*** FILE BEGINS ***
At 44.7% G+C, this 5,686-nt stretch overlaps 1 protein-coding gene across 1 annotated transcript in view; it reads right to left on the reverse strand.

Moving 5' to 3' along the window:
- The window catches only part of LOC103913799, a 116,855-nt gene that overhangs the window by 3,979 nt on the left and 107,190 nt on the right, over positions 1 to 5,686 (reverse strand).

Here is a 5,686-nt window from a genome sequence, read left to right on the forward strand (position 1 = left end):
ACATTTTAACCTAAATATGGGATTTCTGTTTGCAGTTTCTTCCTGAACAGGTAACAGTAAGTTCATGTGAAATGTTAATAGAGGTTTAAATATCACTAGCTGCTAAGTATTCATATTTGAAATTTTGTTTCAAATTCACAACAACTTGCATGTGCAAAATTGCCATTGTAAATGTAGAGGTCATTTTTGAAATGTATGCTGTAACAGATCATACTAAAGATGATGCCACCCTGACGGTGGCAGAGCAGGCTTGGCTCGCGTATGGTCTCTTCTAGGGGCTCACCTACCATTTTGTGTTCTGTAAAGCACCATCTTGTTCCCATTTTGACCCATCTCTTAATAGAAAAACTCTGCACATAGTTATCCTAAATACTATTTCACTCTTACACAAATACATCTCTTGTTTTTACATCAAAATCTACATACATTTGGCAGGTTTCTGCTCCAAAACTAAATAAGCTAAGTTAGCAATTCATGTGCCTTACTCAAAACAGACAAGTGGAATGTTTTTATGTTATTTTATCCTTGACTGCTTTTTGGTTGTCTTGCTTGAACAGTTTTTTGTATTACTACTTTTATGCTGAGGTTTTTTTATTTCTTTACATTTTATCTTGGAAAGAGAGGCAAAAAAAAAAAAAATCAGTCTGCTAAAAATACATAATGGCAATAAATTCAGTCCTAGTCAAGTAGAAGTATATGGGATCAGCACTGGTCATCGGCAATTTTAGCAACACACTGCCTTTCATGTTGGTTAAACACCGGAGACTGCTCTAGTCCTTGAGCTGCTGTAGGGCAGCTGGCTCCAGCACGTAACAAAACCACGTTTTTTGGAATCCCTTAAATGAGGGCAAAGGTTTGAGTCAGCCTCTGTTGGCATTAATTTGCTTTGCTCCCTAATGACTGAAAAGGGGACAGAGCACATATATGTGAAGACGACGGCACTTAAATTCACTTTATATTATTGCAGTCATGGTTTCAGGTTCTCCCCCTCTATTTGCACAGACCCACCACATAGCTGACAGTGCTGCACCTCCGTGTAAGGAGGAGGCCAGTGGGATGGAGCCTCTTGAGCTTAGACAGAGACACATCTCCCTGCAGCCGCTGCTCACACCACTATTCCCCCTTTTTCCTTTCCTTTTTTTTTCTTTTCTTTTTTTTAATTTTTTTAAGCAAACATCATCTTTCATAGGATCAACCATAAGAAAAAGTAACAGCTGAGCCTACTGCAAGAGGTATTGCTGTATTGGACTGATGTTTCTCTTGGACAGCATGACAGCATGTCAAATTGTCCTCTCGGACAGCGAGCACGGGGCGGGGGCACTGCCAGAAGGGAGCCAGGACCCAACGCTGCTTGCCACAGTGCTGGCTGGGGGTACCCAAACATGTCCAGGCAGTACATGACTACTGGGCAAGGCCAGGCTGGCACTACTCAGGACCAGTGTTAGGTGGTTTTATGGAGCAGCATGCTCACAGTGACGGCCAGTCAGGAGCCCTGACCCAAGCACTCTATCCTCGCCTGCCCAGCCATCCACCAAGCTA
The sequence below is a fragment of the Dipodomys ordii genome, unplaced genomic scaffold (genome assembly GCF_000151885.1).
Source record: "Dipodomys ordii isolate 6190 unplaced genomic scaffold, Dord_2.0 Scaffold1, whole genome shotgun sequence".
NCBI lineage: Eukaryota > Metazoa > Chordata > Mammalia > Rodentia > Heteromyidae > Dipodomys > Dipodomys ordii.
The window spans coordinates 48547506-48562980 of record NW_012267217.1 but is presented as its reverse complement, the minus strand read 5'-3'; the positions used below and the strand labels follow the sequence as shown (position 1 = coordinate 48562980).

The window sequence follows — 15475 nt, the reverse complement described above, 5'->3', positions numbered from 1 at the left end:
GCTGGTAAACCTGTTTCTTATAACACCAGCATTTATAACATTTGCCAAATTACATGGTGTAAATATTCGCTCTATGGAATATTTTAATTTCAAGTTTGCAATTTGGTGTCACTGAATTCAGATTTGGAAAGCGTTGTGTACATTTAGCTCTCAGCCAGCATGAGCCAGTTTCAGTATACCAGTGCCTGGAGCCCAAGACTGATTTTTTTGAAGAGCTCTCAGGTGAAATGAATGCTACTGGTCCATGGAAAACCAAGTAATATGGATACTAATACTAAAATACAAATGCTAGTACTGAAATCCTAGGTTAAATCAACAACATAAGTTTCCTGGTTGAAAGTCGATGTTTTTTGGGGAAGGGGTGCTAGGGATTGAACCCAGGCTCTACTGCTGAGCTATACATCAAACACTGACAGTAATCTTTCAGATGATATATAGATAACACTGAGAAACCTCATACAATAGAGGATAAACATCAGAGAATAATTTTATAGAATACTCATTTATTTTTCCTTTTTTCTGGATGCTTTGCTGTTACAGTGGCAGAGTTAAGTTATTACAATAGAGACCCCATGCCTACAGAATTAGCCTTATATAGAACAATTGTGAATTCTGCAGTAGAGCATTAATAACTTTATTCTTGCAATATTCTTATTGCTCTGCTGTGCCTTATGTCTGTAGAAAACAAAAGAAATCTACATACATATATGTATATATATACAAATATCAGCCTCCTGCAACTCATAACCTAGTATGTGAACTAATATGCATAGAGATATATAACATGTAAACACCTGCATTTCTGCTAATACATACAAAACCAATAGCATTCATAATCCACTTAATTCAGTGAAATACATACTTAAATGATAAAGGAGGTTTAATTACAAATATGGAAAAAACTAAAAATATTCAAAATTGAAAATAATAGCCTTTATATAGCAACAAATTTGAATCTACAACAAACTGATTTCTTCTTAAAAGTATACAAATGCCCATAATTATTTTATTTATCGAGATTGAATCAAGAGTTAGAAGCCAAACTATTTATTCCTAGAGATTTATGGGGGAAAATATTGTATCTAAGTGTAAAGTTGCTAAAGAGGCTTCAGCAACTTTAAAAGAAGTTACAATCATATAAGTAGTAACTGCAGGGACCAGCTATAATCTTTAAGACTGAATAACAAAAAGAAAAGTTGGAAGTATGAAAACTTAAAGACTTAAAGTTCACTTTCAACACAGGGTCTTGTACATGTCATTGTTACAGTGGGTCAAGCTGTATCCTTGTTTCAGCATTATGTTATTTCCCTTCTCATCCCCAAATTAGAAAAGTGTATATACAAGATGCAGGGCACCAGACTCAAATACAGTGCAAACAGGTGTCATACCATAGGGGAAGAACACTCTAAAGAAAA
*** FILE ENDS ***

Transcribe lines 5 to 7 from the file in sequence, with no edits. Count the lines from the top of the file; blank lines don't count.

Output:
ACATTTTAACCTAAATATGGGATTTCTGTTTGCAGTTTCTTCCTGAACAGGTAACAGTAAGTTCATGTGAAATGTTAATAGAGGTTTAAATATCACTAGCTGCTAAGTATTCATATTTGAAATTTTGTTTCAAATTCACAACAACTTGCATGTGCAAAATTGCCATTGTAAATGTAGAGGTCATTTTTGAAATGTATGCTGTAACAGATCATACTAAAGATGATGCCACCCTGACGGTGGCAGAGCAGGCTTGGCTCGCGTATGGTCTCTTCTAGGGGCTCACCTACCATTTTGTGTTCTGTAAAGCACCATCTTGTTCCCATTTTGACCCATCTCTTAATAGAAAAACTCTGCACATAGTTATCCTAAATACTATTTCACTCTTACACAAATACATCTCTTGTTTTTACATCAAAATCTACATACATTTGGCAGGTTTCTGCTCCAAAACTAAATAAGCTAAGTTAGCAATTCATGTGCCTTACTCAAAACAGACAAGTGGAATGTTTTTATGTTATTTTATCCTTGACTGCTTTTTGGTTGTCTTGCTTGAACAGTTTTTTGTATTACTACTTTTATGCTGAGGTTTTTTTATTTCTTTACATTTTATCTTGGAAAGAGAGGCAAAAAAAAAAAAAATCAGTCTGCTAAAAATACATAATGGCAATAAATTCAGTCCTAGTCAAGTAGAAGTATATGGGATCAGCACTGGTCATCGGCAATTTTAGCAACACACTGCCTTTCATGTTGGTTAAACACCGGAGACTGCTCTAGTCCTTGAGCTGCTGTAGGGCAGCTGGCTCCAGCACGTAACAAAACCACGTTTTTTGGAATCCCTTAAATGAGGGCAAAGGTTTGAGTCAGCCTCTGTTGGCATTAATTTGCTTTGCTCCCTAATGACTGAAAAGGGGACAGAGCACATATATGTGAAGACGACGGCACTTAAATTCACTTTATATTATTGCAGTCATGGTTTCAGGTTCTCCCCCTCTATTTGCACAGACCCACCACATAGCTGACAGTGCTGCACCTCCGTGTAAGGAGGAGGCCAGTGGGATGGAGCCTCTTGAGCTTAGACAGAGACACATCTCCCTGCAGCCGCTGCTCACACCACTATTCCCCCTTTTTCCTTTCCTTTTTTTTTCTTTTCTTTTTTTTAATTTTTTTAAGCAAACATCATCTTTCATAGGATCAACCATAAGAAAAAGTAACAGCTGAGCCTACTGCAAGAGGTATTGCTGTATTGGACTGATGTTTCTCTTGGACAGCATGACAGCATGTCAAATTGTCCTCTCGGACAGCGAGCACGGGGCGGGGGCACTGCCAGAAGGGAGCCAGGACCCAACGCTGCTTGCCACAGTGCTGGCTGGGGGTACCCAAACATGTCCAGGCAGTACATGACTACTGGGCAAGGCCAGGCTGGCACTACTCAGGACCAGTGTTAGGTGGTTTTATGGAGCAGCATGCTCACAGTGACGGCCAGTCAGGAGCCCTGACCCAAGCACTCTATCCTCGCCTGCCCAGCCATCCACCAAGCTA
The sequence below is a fragment of the Dipodomys ordii genome, unplaced genomic scaffold (genome assembly GCF_000151885.1).
Source record: "Dipodomys ordii isolate 6190 unplaced genomic scaffold, Dord_2.0 Scaffold1, whole genome shotgun sequence".